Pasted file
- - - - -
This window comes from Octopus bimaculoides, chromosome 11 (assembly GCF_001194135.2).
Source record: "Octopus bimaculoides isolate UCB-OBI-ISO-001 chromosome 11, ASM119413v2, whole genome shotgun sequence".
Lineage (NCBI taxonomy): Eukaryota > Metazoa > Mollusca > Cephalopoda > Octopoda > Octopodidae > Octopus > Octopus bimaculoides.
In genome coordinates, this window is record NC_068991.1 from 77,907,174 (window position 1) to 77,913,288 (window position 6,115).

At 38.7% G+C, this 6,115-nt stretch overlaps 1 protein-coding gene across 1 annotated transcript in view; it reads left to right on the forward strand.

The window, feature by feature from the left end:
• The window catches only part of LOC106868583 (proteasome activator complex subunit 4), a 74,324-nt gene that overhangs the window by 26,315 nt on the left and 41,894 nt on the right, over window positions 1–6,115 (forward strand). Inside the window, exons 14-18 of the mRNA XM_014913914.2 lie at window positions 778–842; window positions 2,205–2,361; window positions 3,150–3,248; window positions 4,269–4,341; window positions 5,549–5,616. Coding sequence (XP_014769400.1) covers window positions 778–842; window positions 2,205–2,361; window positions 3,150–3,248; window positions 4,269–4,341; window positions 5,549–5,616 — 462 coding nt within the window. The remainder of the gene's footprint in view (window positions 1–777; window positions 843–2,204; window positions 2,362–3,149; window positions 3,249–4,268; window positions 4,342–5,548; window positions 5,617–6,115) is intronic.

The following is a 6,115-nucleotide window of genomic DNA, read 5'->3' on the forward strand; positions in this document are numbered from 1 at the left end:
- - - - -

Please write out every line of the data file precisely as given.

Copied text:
This window comes from Octopus bimaculoides, chromosome 11 (assembly GCF_001194135.2).
Source record: "Octopus bimaculoides isolate UCB-OBI-ISO-001 chromosome 11, ASM119413v2, whole genome shotgun sequence".
Lineage (NCBI taxonomy): Eukaryota > Metazoa > Mollusca > Cephalopoda > Octopoda > Octopodidae > Octopus > Octopus bimaculoides.
In genome coordinates, this window is record NC_068991.1 from 77,907,174 (window position 1) to 77,913,288 (window position 6,115).

At 38.7% G+C, this 6,115-nt stretch overlaps 1 protein-coding gene across 1 annotated transcript in view; it reads left to right on the forward strand.

The window, feature by feature from the left end:
• The window catches only part of LOC106868583 (proteasome activator complex subunit 4), a 74,324-nt gene that overhangs the window by 26,315 nt on the left and 41,894 nt on the right, over window positions 1–6,115 (forward strand). Inside the window, exons 14-18 of the mRNA XM_014913914.2 lie at window positions 778–842; window positions 2,205–2,361; window positions 3,150–3,248; window positions 4,269–4,341; window positions 5,549–5,616. Coding sequence (XP_014769400.1) covers window positions 778–842; window positions 2,205–2,361; window positions 3,150–3,248; window positions 4,269–4,341; window positions 5,549–5,616 — 462 coding nt within the window. The remainder of the gene's footprint in view (window positions 1–777; window positions 843–2,204; window positions 2,362–3,149; window positions 3,249–4,268; window positions 4,342–5,548; window positions 5,617–6,115) is intronic.

The following is a 6,115-nucleotide window of genomic DNA, read 5'->3' on the forward strand; positions in this document are numbered from 1 at the left end: